The Cincinnati Bengals didn't make a lot of big-name acquisitions after the NFL draft ended, but one player they did get is regarded as a quality quarterback prospect who may very well have a successful career in the league.
That's Bowling Green Falcons star Matt Johnson, who quietly was one of the most efficient passers in college football in 2015. Johnson finished the 2015 season throwing for 4,946 passing yards, enough to break not only Bowling Green records, but MAC records as well.
His passing yard total broke Ben Roethlisberger's conference record, and his 46 touchdown passes (second in the nation) are a MAC record. After his senior season, Johnson was named MAC Offensive Player of the Year, named first team All-MAC and earned the Sammy Baugh Award, which is awarded to the nation’s top passer each season.
NBC Sports called Johnson "the best QB you've never heard of" prior to the draft. Pro Football Focus tabbed him as the best developmental QB in this year's draft, even though Johnson failed to hear his named called. VICE Sports wrote that Johnson "was too good to stay a secret during his big senior season."
And as you can imagine, Johnson was one of the top undrafted free agent signings once the draft ended. PFF ranked Johnson the seventh-best UDFA signing.
7. Matt Johnson, QB, Bowling Green: Cincinnati Bengals
Matt Johnson is one of the most intriguing QB prospects in the entire draft. Everything about his play is ugly, or unconventional, lacking proper fundamentals or technique right up until the ball leaves his hand, and then you just say "wow" more than you do watching any other signal caller’s tape this season. Johnson has one of the best deep balls you will ever find, but there are other impressive passes out there too. His offense featured a very Spartan route tree, and is so divorced from an NFL, "pro-style" system it’s tough to compare, but he has some fascinating tools to work with, and makes for an interesting project going forward. Teams too often try to take a guy with the pro-style experience and teach accuracy, here the Bengals have a chance to try the reverse.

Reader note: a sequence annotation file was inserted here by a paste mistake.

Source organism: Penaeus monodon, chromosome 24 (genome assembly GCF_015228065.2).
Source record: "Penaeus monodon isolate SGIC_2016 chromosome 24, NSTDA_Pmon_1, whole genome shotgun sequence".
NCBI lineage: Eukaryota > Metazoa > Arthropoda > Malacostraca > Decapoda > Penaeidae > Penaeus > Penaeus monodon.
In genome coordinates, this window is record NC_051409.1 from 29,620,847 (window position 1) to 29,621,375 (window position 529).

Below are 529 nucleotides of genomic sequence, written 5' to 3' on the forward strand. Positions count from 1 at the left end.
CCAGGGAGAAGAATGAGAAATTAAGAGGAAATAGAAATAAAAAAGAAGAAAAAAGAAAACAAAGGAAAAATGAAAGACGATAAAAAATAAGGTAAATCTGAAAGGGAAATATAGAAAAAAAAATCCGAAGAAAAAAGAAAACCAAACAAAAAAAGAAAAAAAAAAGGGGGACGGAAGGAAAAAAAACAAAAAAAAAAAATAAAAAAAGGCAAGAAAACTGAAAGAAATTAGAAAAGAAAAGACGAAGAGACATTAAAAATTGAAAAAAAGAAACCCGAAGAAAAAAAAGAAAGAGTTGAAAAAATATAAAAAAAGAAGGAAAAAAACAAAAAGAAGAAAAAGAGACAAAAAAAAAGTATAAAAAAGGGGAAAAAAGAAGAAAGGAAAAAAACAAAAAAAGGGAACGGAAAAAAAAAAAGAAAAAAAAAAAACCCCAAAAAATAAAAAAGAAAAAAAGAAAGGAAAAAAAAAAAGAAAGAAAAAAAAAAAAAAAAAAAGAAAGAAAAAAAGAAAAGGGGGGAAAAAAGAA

Johnson's arm talent is about as good as any quarterback prospect in this draft, so it's easy to see why he was so highly regarded going into the draft.
So what's the problem with Johnson? NFL.com's Lance Zierlein writes, Johnson's size, throwing mechanics and getting a lot of his numbers from short and quick passes will make it very hard for the Bowling Green product to make it in the NFL.
Short quarterback gets shorter with sidearm release. Struggles to see over defenses and has too many balls batted. System stat-piler. Struggles to drive throws and has to swing entire lower body through his throw like a pitcher. Won't be able to make all the NFL throws. Will hang onto ball too long. Took 35 sacks this season despite high percentage of short throws. Just over 68 percent of his attempts were inside of 10 yards. Poise in pocket is very average.
We've seen shorter quarterback excel in the NFL, but they're few and far between. Drew Brees is 6'0". Russell Wilson is 5'11". That's pretty much it in terms of short quarterbacks currently it in the NFL. There are plenty of backups and third-stringers around that 6'0" height, but it's very hard for anyone under 6'2" to make it as a full-time starter with defenses able to better expose that lack of height.
The good news for the Bengals is, their quarterback position is in good standing. Andy Dalton is a franchise quarterback. AJ McCarron is a good backup. Keith Wenning is a nice developmental guy, the same role Johnson will probably spend a few years in, if he is to make it in the NFL. Given that Wenning has already been in the league for two years, if Johnson is able to just keep the margin between those two close, the Bengals could look to keep Johnson on the practice squad as that third developmental quarterback and cut Wenning.